•  The Georgia Bulldog football team holds its last spring practice session before Saturday’s G-Day game: today’s drills will put the wraps on workouts that began last month. The G-Day game is set for 4 o’clock Saturday afternoon in Sanford Stadium. The Bulldogs are already penciling in schedules for upcoming seasons: the Indiana State Sycamores will play in Athens in 2013. From the AJC’s Chip Towers…   Elijah Holyfield has officially retired. From boxing, that is.  “Oh, no. Heck, no!” Holyfield said Tuesday of a possible return to boxing, which he last did competitively as a middle schooler. “I’ve been out of it too long, and I wouldn’t want to go in there and get hit again. I don’t want to get punched anymore. I get hit enough running.” That would be running with a football. And he’s going to stick with that a bit longer. In fact, Holyfield’s football career is just beginning to take off, in college anyway. At least it looks that way as the Georgia Bulldogs move toward the end of spring practice in Holyfield’s third year. All signs are point to the rising junior from College Park with the famous last name being Georgia’s primary ball carrier when G-Day kicks off this Saturday (4 p.m., ESPN, News 95.5 and AM 750 WSB). In a position largely defined by the “survival-of-the-fittest” model, Holyfield has both survived and proved the most fit this spring. As the Bulldogs prepare to play before an estimated crowd of 78,000 at Saturday, Holyfield is the odds-0n favorite to play the role of Georgia’s No. 1 tailback. Nick Chubb and Sony Michel have moved on, of course, and heir apparent D’Andre Swift is slightly gimpy with a groin injury. But Holyfield might’ve been the man anyway. In fact, that’s exactly what some of his teammates were saying about him on Tuesday. “That’s a man right there,” said defensive end David Marshall, who gets to tackle Holyfield almost every practice. “I love how he practices, I love how he comes hard every play. I’ve never seen him slacking, ever.” Holyfield and fellow junior Brian Herrien have managed to stay healthy while getting the majority of repetitions in Georgia’s considerable running back corps this spring. Ballyhooed freshman signee Zamir “Zeus” White is running drills but has not been cleared for contact while recovering from December knee surgery. Fellow blue-chip recruit James Cook hasn’t arrived yet. Georgia also has a small selection of walk-ons at running back, including sophomores Prather Hudson and Ian Donald-McIntyre. But Holyfield has created the buzz in camp. Not only does he look physically imposing, he has been playing a high level, as well. “He’s a physical, tough guy, one of my favorite competitors out there,” Georgia coach Kirby Smart said last week. “He’s got to pass protect better. He’s got to work on it, and that’s been a big emphasis for him. But I’m excited to see where he goes. He’s had some really good, tough runs this spring.” Holyfield’s opportunities to show his stuff have been very limited since he signed with the Bulldogs out of Atlanta’s Woodward Academy. Playing a mop-up role behind Chubb and Michel the last two seasons, he has only 56 career rushing attempts for 322 yards. But he has averaged 5.8 yards on those carries and recorded 2 touchdowns. Both of them were impressive, but especially the 39-yarder early in the fourth quarter against Florida last October. He capped it off with a Superman dive into the end zone. “Breaking that was really a confidence builder for me to know I can play on this level,” Holyfield said. Holyfield, who is listed at 5-foot-11, 217 pounds, is known as a strong, tough runner. But that play and the 90-yard kickoff return against Notre Dame that was nullified by a holding penalty demonstrated that he also has speed and some moves. But Holyfield is exceptionally strong and works hard to be that way. He doesn’t mind telling people that he can hang with Chubb when it comes to pumping iron. “I try to do what he could do,” Holyfield said. “I look at his numbers and try to get to those.” Asked if he matched any, Holyfield said, “Oh, yeah. Ask Chubb” — but he withheld details. Doesn’t matter. Playing running back is all about performing on the field. And while Saturday won’t be a sanctioned college football game, Holyfield’s excited to show Georgia fans what he has to offer in 2018. “I’m looking forward to G-Day and running the ball in front of a lot of people,” Holyfield said. “As I get the ball more I think everybody will see all the things I can do.” At one time, Holyfield was known as that Atlanta running back who looks strikingly similar to his famous father, world heavyweight boxing champion Evander Holyfield. But his goal is to be known as an exceptional football player by his own right. And he’s working hard to make it happen. “It’s not really a shadow,” he said of his father’s fame. “If it is, it’s just motivation to get out of it.”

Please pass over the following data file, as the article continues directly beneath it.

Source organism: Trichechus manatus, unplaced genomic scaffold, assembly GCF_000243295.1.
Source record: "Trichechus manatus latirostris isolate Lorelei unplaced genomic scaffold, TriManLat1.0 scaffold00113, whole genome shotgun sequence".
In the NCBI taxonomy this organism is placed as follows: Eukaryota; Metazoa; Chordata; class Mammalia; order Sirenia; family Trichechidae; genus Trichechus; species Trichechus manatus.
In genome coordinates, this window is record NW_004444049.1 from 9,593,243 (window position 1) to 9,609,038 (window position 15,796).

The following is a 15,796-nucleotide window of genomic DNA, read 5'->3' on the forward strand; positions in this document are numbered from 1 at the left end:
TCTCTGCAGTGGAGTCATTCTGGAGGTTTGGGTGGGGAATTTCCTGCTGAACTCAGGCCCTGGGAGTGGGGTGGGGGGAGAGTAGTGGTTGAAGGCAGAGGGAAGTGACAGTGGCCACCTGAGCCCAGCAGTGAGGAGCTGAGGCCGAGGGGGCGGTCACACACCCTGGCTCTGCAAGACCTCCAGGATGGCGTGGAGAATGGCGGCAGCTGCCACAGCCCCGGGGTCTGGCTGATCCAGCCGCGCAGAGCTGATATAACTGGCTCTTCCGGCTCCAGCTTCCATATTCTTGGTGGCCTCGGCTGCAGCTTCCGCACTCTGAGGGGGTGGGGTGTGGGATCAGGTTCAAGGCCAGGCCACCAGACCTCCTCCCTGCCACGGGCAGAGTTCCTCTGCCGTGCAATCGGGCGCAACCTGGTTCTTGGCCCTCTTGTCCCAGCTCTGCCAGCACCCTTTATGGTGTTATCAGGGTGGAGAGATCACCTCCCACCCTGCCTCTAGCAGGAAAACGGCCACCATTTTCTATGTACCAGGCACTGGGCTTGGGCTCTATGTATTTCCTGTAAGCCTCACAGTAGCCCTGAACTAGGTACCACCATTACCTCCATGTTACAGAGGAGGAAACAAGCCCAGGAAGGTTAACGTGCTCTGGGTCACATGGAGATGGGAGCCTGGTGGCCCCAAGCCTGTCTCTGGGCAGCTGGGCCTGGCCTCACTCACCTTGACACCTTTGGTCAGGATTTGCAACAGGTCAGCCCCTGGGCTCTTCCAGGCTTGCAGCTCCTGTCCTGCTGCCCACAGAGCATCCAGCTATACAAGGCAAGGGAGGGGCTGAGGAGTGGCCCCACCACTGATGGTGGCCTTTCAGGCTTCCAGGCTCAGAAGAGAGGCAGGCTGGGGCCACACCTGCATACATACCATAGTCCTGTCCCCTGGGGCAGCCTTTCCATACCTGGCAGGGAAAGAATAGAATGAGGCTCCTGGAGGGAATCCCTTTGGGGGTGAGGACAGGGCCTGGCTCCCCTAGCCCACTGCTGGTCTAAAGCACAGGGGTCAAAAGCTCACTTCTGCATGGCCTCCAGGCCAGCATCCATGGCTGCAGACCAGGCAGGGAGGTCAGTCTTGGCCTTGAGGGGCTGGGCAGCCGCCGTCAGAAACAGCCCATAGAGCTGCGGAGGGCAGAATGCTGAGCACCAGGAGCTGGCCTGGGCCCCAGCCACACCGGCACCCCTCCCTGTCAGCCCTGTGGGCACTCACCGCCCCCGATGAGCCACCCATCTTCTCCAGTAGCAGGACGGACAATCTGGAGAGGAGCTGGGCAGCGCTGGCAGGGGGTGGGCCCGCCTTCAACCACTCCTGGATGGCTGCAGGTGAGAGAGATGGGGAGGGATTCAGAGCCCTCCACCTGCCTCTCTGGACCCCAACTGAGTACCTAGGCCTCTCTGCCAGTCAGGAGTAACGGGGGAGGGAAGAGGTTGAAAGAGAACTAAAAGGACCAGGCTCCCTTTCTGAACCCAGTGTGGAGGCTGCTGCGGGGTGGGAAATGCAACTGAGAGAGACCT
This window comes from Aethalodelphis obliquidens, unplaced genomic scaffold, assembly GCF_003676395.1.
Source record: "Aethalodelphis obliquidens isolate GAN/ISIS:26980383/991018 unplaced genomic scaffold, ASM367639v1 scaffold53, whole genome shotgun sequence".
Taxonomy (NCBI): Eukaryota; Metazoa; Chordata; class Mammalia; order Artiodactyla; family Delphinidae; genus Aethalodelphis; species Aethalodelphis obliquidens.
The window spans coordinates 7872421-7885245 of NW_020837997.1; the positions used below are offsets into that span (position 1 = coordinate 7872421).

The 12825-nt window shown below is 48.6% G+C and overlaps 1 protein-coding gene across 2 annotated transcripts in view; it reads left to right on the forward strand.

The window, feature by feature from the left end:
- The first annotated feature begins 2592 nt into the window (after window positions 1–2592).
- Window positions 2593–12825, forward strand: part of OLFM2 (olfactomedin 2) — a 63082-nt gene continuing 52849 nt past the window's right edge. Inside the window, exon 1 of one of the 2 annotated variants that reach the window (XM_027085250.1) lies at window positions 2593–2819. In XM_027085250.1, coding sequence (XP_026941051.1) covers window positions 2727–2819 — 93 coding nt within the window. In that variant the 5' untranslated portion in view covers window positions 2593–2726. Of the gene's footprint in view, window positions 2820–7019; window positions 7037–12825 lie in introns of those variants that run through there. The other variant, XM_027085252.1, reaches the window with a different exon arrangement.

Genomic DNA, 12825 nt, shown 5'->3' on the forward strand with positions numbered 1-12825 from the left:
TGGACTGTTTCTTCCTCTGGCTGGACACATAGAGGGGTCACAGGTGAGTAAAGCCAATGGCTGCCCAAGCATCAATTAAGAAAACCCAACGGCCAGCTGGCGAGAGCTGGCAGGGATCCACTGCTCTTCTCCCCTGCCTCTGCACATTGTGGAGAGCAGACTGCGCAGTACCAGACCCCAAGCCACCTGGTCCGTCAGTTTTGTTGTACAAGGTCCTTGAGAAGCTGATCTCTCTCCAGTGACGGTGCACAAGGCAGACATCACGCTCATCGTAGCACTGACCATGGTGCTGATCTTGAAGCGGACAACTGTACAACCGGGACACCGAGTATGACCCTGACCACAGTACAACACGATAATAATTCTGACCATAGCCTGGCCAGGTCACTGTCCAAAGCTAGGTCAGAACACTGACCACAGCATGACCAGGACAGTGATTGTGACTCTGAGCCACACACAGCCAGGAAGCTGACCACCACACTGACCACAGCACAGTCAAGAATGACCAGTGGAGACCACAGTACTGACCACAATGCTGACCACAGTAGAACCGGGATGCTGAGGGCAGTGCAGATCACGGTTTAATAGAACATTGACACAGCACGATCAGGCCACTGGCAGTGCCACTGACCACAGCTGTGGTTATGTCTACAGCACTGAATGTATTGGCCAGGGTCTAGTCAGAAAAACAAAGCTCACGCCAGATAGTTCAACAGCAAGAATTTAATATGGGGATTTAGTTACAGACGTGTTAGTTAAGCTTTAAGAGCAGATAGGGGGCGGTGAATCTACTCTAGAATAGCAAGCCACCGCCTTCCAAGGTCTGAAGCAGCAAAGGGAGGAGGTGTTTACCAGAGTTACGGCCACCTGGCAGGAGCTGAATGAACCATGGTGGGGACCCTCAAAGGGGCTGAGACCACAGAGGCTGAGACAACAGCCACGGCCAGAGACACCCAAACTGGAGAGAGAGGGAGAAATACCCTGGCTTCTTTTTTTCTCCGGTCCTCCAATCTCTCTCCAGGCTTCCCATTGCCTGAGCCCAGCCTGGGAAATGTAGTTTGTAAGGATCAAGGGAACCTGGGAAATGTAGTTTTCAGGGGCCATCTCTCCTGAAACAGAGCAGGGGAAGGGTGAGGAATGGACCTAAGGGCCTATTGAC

• A man from Commerce is in custody after leading Georgia State Troopers on a high-speed, two-county motorcycle chase. The State Patrol says the motorcycle, driven by 36 year-old Zachary Hix, reached speeds of almost 100 miles per hour on a chase along Highway 441 through Jackson and Banks counties. It ended when Hix wrecked his motorcycle. Troopers say he suffered non life-threatening injuries and was taken to Piedmont Athens Regional Medical Center for treatment.  The Walton County Sheriff’s Office says 39 year-old Jerome Mobley should be considered armed and dangerous. The search for the man accused of killing his wife at a home in Social Circle continued through the overnight hours. His abandoned pick-up truck was found in Hard Labor Creek State Park in Morgan County.    An Athens man, arrested in Randolph County, is convicted on child molestation charges in Hall County: 31 year-old Anthony Powers was also found guilty on statutory rape charges involving a Gainesville girl who was 14 years old at the time of their relationship. Powers’ conviction follows a three-day trial in Gainesville. Sentencing is pending. We have this morning the name of the man killed in a house fire in Habersham County: Roy Savage was 30 years old. The blaze burned a home off Highway 365 near Mt. Airy. The state Fire Marshal’s Office is investigating.